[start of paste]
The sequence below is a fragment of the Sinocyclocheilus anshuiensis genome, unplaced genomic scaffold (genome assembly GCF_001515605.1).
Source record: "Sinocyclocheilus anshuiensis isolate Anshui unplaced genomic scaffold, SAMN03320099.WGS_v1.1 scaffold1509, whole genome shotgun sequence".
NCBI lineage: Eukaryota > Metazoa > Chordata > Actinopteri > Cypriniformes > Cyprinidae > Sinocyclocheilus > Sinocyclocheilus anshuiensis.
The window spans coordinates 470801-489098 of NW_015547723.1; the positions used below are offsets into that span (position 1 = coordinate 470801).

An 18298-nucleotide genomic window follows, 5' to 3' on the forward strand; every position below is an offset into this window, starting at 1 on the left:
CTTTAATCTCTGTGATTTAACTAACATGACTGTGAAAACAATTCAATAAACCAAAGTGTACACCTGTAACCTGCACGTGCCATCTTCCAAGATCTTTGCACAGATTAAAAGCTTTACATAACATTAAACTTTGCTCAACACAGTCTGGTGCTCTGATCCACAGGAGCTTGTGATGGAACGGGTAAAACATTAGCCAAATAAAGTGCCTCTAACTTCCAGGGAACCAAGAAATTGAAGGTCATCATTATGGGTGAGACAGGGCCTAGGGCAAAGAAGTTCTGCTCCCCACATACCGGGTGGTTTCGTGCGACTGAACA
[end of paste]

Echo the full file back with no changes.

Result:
The sequence below is a fragment of the Sinocyclocheilus anshuiensis genome, unplaced genomic scaffold (genome assembly GCF_001515605.1).
Source record: "Sinocyclocheilus anshuiensis isolate Anshui unplaced genomic scaffold, SAMN03320099.WGS_v1.1 scaffold1509, whole genome shotgun sequence".
NCBI lineage: Eukaryota > Metazoa > Chordata > Actinopteri > Cypriniformes > Cyprinidae > Sinocyclocheilus > Sinocyclocheilus anshuiensis.
The window spans coordinates 470801-489098 of NW_015547723.1; the positions used below are offsets into that span (position 1 = coordinate 470801).

An 18298-nucleotide genomic window follows, 5' to 3' on the forward strand; every position below is an offset into this window, starting at 1 on the left:
CTTTAATCTCTGTGATTTAACTAACATGACTGTGAAAACAATTCAATAAACCAAAGTGTACACCTGTAACCTGCACGTGCCATCTTCCAAGATCTTTGCACAGATTAAAAGCTTTACATAACATTAAACTTTGCTCAACACAGTCTGGTGCTCTGATCCACAGGAGCTTGTGATGGAACGGGTAAAACATTAGCCAAATAAAGTGCCTCTAACTTCCAGGGAACCAAGAAATTGAAGGTCATCATTATGGGTGAGACAGGGCCTAGGGCAAAGAAGTTCTGCTCCCCACATACCGGGTGGTTTCGTGCGACTGAACA